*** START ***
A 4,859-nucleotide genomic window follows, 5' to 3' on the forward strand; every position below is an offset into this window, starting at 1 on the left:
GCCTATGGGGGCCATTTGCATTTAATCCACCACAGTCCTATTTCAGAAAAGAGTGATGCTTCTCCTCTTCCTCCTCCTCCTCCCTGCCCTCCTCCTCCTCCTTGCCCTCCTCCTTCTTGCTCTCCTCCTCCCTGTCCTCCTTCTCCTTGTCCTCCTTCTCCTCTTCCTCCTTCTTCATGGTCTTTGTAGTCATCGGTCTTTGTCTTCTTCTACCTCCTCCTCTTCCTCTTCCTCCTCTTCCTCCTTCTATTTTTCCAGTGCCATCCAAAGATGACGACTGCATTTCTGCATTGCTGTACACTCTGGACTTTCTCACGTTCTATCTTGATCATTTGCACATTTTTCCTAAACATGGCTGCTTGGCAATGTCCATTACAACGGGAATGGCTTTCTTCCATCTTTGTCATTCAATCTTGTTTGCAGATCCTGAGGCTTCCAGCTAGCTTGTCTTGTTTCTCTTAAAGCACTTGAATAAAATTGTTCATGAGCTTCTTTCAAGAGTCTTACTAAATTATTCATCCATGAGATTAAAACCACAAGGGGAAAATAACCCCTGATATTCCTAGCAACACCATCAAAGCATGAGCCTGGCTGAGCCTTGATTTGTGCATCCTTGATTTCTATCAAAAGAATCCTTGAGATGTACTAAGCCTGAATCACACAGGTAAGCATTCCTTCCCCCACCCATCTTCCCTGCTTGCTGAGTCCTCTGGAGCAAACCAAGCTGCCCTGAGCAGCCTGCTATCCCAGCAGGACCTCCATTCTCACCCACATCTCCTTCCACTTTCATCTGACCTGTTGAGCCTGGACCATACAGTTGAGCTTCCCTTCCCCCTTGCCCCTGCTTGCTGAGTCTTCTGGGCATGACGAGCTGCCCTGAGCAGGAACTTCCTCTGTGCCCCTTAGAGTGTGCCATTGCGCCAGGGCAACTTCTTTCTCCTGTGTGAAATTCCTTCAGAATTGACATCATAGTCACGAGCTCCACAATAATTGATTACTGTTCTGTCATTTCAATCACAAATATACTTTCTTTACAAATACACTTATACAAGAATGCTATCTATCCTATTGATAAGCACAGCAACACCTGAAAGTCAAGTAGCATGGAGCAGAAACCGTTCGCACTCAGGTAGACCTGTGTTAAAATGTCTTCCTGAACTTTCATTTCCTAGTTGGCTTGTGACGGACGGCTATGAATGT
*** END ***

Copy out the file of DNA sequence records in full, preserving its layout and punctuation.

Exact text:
A 4,859-nucleotide genomic window follows, 5' to 3' on the forward strand; every position below is an offset into this window, starting at 1 on the left:
GCCTATGGGGGCCATTTGCATTTAATCCACCACAGTCCTATTTCAGAAAAGAGTGATGCTTCTCCTCTTCCTCCTCCTCCTCCCTGCCCTCCTCCTCCTCCTTGCCCTCCTCCTTCTTGCTCTCCTCCTCCCTGTCCTCCTTCTCCTTGTCCTCCTTCTCCTCTTCCTCCTTCTTCATGGTCTTTGTAGTCATCGGTCTTTGTCTTCTTCTACCTCCTCCTCTTCCTCTTCCTCCTCTTCCTCCTTCTATTTTTCCAGTGCCATCCAAAGATGACGACTGCATTTCTGCATTGCTGTACACTCTGGACTTTCTCACGTTCTATCTTGATCATTTGCACATTTTTCCTAAACATGGCTGCTTGGCAATGTCCATTACAACGGGAATGGCTTTCTTCCATCTTTGTCATTCAATCTTGTTTGCAGATCCTGAGGCTTCCAGCTAGCTTGTCTTGTTTCTCTTAAAGCACTTGAATAAAATTGTTCATGAGCTTCTTTCAAGAGTCTTACTAAATTATTCATCCATGAGATTAAAACCACAAGGGGAAAATAACCCCTGATATTCCTAGCAACACCATCAAAGCATGAGCCTGGCTGAGCCTTGATTTGTGCATCCTTGATTTCTATCAAAAGAATCCTTGAGATGTACTAAGCCTGAATCACACAGGTAAGCATTCCTTCCCCCACCCATCTTCCCTGCTTGCTGAGTCCTCTGGAGCAAACCAAGCTGCCCTGAGCAGCCTGCTATCCCAGCAGGACCTCCATTCTCACCCACATCTCCTTCCACTTTCATCTGACCTGTTGAGCCTGGACCATACAGTTGAGCTTCCCTTCCCCCTTGCCCCTGCTTGCTGAGTCTTCTGGGCATGACGAGCTGCCCTGAGCAGGAACTTCCTCTGTGCCCCTTAGAGTGTGCCATTGCGCCAGGGCAACTTCTTTCTCCTGTGTGAAATTCCTTCAGAATTGACATCATAGTCACGAGCTCCACAATAATTGATTACTGTTCTGTCATTTCAATCACAAATATACTTTCTTTACAAATACACTTATACAAGAATGCTATCTATCCTATTGATAAGCACAGCAACACCTGAAAGTCAAGTAGCATGGAGCAGAAACCGTTCGCACTCAGGTAGACCTGTGTTAAAATGTCTTCCTGAACTTTCATTTCCTAGTTGGCTTGTGACGGACGGCTATGAATGT